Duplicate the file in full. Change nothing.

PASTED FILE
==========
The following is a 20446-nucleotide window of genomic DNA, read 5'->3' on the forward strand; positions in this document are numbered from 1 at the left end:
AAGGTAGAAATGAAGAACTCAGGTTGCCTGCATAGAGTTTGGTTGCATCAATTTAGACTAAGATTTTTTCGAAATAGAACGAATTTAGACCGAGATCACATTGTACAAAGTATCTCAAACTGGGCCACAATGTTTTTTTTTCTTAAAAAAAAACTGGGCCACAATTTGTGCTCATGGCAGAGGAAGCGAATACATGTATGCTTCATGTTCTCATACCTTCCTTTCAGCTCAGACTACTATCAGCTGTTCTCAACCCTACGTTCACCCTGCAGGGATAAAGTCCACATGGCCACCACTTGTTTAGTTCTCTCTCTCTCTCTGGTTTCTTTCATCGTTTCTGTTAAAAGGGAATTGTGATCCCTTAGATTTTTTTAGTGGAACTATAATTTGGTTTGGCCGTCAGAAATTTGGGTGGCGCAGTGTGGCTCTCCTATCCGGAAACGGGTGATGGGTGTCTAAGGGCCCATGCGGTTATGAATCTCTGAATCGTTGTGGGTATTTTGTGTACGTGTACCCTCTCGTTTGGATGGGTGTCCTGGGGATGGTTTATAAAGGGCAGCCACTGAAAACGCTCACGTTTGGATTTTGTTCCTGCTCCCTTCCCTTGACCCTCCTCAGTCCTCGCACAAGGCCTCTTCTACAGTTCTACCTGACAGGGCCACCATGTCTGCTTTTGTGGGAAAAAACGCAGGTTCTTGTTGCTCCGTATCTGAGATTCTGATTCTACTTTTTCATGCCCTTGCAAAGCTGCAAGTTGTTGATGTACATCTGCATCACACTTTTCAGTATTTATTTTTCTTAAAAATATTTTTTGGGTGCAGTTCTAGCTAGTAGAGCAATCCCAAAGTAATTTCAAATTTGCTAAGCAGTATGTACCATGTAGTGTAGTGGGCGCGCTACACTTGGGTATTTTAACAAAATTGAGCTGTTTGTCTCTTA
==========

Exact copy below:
The following is a 20446-nucleotide window of genomic DNA, read 5'->3' on the forward strand; positions in this document are numbered from 1 at the left end:
AAGGTAGAAATGAAGAACTCAGGTTGCCTGCATAGAGTTTGGTTGCATCAATTTAGACTAAGATTTTTTCGAAATAGAACGAATTTAGACCGAGATCACATTGTACAAAGTATCTCAAACTGGGCCACAATGTTTTTTTTTCTTAAAAAAAAACTGGGCCACAATTTGTGCTCATGGCAGAGGAAGCGAATACATGTATGCTTCATGTTCTCATACCTTCCTTTCAGCTCAGACTACTATCAGCTGTTCTCAACCCTACGTTCACCCTGCAGGGATAAAGTCCACATGGCCACCACTTGTTTAGTTCTCTCTCTCTCTCTGGTTTCTTTCATCGTTTCTGTTAAAAGGGAATTGTGATCCCTTAGATTTTTTTAGTGGAACTATAATTTGGTTTGGCCGTCAGAAATTTGGGTGGCGCAGTGTGGCTCTCCTATCCGGAAACGGGTGATGGGTGTCTAAGGGCCCATGCGGTTATGAATCTCTGAATCGTTGTGGGTATTTTGTGTACGTGTACCCTCTCGTTTGGATGGGTGTCCTGGGGATGGTTTATAAAGGGCAGCCACTGAAAACGCTCACGTTTGGATTTTGTTCCTGCTCCCTTCCCTTGACCCTCCTCAGTCCTCGCACAAGGCCTCTTCTACAGTTCTACCTGACAGGGCCACCATGTCTGCTTTTGTGGGAAAAAACGCAGGTTCTTGTTGCTCCGTATCTGAGATTCTGATTCTACTTTTTCATGCCCTTGCAAAGCTGCAAGTTGTTGATGTACATCTGCATCACACTTTTCAGTATTTATTTTTCTTAAAAATATTTTTTGGGTGCAGTTCTAGCTAGTAGAGCAATCCCAAAGTAATTTCAAATTTGCTAAGCAGTATGTACCATGTAGTGTAGTGGGCGCGCTACACTTGGGTATTTTAACAAAATTGAGCTGTTTGTCTCTTA